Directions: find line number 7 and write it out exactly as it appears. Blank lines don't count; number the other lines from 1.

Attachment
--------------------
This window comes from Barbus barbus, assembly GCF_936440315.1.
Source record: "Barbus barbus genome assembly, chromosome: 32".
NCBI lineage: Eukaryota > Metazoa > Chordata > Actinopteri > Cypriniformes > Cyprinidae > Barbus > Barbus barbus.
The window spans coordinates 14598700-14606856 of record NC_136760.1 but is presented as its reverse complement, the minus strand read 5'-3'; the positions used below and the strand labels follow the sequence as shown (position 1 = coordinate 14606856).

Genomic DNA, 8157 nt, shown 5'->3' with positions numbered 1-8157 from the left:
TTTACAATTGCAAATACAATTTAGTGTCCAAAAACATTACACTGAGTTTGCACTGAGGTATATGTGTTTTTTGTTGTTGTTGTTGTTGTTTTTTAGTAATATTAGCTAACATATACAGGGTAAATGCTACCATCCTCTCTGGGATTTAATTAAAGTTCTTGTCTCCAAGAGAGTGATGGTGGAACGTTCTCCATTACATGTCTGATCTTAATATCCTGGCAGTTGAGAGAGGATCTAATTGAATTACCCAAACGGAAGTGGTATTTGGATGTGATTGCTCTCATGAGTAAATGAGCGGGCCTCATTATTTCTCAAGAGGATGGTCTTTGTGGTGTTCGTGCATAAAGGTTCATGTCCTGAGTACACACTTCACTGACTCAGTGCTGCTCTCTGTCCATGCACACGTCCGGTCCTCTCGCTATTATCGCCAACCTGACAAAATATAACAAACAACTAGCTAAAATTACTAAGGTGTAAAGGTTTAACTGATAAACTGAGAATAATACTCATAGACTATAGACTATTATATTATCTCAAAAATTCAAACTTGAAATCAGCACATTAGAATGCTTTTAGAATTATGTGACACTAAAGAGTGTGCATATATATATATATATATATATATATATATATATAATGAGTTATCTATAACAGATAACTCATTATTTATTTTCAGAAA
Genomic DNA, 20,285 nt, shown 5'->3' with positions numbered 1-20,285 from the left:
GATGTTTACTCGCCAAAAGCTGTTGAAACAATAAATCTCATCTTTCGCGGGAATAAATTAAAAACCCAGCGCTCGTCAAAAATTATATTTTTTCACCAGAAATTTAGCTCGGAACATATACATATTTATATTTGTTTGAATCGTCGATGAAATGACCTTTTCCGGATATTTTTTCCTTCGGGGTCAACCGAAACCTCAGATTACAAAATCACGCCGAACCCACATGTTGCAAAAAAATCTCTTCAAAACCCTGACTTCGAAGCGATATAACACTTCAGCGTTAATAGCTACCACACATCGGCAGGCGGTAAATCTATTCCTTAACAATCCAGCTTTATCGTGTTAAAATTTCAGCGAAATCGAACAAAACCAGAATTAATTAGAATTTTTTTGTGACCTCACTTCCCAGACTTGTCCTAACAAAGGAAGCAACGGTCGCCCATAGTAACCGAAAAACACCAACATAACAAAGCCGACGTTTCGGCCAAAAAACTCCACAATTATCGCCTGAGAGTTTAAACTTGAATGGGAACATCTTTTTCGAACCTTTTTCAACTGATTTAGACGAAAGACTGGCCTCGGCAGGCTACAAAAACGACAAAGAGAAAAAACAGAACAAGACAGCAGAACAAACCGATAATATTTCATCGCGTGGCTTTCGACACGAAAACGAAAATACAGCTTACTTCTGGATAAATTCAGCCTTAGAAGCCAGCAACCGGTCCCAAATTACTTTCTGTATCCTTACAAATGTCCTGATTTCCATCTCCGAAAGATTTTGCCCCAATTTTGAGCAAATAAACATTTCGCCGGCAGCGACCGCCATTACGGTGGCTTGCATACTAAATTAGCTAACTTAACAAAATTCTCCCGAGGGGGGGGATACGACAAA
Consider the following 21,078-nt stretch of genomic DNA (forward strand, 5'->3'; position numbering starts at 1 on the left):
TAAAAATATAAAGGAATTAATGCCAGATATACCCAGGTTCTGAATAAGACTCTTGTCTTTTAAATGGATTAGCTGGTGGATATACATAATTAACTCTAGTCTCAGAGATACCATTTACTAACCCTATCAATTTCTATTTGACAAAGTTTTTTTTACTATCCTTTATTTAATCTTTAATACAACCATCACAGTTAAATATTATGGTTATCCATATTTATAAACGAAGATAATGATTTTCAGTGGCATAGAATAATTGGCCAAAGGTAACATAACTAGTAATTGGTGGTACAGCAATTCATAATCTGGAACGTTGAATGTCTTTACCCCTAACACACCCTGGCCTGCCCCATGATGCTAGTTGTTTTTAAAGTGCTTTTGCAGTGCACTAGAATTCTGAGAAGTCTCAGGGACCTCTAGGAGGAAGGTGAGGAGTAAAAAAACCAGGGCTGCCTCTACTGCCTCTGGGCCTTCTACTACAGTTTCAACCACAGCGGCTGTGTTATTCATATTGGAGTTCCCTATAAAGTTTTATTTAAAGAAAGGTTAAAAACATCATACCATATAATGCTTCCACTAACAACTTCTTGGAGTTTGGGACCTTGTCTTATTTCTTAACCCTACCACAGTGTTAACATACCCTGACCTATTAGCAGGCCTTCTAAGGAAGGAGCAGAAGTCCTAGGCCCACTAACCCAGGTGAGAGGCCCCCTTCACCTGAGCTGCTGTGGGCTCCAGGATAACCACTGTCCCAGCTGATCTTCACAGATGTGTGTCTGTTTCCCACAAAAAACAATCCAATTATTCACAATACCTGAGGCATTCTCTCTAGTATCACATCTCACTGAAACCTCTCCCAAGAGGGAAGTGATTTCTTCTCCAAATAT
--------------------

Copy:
Genomic DNA, 20,285 nt, shown 5'->3' with positions numbered 1-20,285 from the left: